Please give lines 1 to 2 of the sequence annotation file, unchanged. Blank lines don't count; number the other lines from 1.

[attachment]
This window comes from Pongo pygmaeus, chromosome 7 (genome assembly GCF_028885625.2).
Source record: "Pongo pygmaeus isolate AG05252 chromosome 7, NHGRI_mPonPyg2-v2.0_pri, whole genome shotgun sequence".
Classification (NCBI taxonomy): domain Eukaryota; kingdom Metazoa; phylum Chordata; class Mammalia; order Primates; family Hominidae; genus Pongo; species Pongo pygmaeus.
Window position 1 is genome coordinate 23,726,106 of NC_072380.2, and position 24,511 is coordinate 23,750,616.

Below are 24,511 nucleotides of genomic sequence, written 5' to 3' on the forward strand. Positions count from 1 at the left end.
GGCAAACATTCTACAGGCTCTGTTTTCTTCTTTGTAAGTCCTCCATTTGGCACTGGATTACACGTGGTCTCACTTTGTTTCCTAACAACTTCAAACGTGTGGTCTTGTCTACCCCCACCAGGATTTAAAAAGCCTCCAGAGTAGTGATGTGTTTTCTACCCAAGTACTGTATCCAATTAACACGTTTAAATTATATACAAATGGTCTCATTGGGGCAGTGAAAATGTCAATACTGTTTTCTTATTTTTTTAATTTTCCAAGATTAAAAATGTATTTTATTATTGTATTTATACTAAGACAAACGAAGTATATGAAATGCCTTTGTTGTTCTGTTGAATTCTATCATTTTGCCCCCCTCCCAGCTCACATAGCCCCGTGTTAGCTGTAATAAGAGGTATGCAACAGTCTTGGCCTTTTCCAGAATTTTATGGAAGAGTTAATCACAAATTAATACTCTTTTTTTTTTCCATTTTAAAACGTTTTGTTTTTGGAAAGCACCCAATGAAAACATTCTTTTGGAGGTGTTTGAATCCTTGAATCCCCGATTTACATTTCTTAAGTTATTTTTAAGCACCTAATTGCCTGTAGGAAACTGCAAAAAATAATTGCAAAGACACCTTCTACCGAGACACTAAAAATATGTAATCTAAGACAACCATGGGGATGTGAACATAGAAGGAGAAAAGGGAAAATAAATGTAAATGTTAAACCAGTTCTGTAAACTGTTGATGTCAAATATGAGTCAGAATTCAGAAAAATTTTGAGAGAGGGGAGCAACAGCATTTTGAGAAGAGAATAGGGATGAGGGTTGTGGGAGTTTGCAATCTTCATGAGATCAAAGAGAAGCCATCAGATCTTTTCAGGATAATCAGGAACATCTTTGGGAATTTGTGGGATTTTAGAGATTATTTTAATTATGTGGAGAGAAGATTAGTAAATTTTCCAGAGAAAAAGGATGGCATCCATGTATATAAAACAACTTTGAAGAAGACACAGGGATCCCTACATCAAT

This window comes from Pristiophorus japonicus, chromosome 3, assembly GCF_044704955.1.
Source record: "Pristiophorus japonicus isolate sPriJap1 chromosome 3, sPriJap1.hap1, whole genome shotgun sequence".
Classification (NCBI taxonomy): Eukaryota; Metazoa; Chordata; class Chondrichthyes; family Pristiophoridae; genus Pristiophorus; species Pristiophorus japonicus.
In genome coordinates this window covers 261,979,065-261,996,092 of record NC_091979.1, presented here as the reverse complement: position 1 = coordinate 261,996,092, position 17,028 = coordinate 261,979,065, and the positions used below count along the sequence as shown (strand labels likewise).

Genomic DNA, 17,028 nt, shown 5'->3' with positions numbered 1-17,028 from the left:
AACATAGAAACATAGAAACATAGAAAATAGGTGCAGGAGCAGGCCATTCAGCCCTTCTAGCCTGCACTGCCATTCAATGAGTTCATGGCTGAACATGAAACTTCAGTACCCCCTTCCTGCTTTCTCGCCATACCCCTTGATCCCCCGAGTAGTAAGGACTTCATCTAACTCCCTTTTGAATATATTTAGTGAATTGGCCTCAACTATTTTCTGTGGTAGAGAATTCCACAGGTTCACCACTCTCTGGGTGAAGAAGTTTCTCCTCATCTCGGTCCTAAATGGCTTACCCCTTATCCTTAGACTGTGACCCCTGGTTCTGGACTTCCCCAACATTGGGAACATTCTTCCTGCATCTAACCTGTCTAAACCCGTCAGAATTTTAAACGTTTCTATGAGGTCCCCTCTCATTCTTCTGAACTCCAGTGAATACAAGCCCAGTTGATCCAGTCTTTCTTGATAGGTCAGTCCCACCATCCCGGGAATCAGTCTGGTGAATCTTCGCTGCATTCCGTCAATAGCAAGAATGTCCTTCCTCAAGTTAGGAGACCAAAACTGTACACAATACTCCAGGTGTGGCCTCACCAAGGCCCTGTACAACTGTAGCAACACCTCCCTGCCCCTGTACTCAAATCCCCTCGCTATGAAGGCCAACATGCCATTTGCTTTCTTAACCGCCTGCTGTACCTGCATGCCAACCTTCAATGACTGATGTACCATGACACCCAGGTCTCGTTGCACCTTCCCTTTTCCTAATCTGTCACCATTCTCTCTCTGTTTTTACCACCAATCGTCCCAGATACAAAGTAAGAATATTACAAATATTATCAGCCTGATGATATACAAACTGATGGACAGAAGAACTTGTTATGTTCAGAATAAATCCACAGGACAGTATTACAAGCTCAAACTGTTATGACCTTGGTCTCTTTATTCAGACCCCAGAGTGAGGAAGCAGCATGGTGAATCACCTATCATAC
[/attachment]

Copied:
This window comes from Pongo pygmaeus, chromosome 7 (genome assembly GCF_028885625.2).
Source record: "Pongo pygmaeus isolate AG05252 chromosome 7, NHGRI_mPonPyg2-v2.0_pri, whole genome shotgun sequence".